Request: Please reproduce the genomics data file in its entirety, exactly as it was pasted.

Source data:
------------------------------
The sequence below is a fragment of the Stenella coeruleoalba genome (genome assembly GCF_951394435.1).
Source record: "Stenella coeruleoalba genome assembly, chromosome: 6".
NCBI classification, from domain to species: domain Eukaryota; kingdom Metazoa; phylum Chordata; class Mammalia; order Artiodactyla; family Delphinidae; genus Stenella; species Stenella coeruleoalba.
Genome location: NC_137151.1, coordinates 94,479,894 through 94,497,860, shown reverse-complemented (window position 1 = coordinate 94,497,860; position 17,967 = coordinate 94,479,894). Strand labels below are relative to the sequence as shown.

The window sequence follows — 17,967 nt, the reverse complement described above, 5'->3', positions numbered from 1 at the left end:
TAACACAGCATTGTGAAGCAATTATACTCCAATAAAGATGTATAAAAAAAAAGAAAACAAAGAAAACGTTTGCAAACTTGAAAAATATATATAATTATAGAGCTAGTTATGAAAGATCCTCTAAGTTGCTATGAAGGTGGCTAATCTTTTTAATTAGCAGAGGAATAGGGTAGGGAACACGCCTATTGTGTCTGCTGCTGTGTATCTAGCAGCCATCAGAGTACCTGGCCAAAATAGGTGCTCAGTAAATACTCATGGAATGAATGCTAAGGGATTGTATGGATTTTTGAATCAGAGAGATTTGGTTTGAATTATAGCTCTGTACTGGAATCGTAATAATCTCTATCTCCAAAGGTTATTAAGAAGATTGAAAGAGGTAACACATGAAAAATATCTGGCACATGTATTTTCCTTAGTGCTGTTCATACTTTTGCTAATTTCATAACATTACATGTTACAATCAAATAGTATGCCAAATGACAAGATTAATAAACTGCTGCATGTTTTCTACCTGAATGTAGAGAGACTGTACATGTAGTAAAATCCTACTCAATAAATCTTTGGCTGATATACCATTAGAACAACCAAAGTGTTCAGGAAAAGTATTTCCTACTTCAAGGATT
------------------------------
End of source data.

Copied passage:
The sequence below is a fragment of the Stenella coeruleoalba genome (genome assembly GCF_951394435.1).
Source record: "Stenella coeruleoalba genome assembly, chromosome: 6".
NCBI classification, from domain to species: domain Eukaryota; kingdom Metazoa; phylum Chordata; class Mammalia; order Artiodactyla; family Delphinidae; genus Stenella; species Stenella coeruleoalba.
Genome location: NC_137151.1, coordinates 94,479,894 through 94,497,860, shown reverse-complemented (window position 1 = coordinate 94,497,860; position 17,967 = coordinate 94,479,894). Strand labels below are relative to the sequence as shown.

The window sequence follows — 17,967 nt, the reverse complement described above, 5'->3', positions numbered from 1 at the left end:
TAACACAGCATTGTGAAGCAATTATACTCCAATAAAGATGTATAAAAAAAAAGAAAACAAAGAAAACGTTTGCAAACTTGAAAAATATATATAATTATAGAGCTAGTTATGAAAGATCCTCTAAGTTGCTATGAAGGTGGCTAATCTTTTTAATTAGCAGAGGAATAGGGTAGGGAACACGCCTATTGTGTCTGCTGCTGTGTATCTAGCAGCCATCAGAGTACCTGGCCAAAATAGGTGCTCAGTAAATACTCATGGAATGAATGCTAAGGGATTGTATGGATTTTTGAATCAGAGAGATTTGGTTTGAATTATAGCTCTGTACTGGAATCGTAATAATCTCTATCTCCAAAGGTTATTAAGAAGATTGAAAGAGGTAACACATGAAAAATATCTGGCACATGTATTTTCCTTAGTGCTGTTCATACTTTTGCTAATTTCATAACATTACATGTTACAATCAAATAGTATGCCAAATGACAAGATTAATAAACTGCTGCATGTTTTCTACCTGAATGTAGAGAGACTGTACATGTAGTAAAATCCTACTCAATAAATCTTTGGCTGATATACCATTAGAACAACCAAAGTGTTCAGGAAAAGTATTTCCTACTTCAAGGATT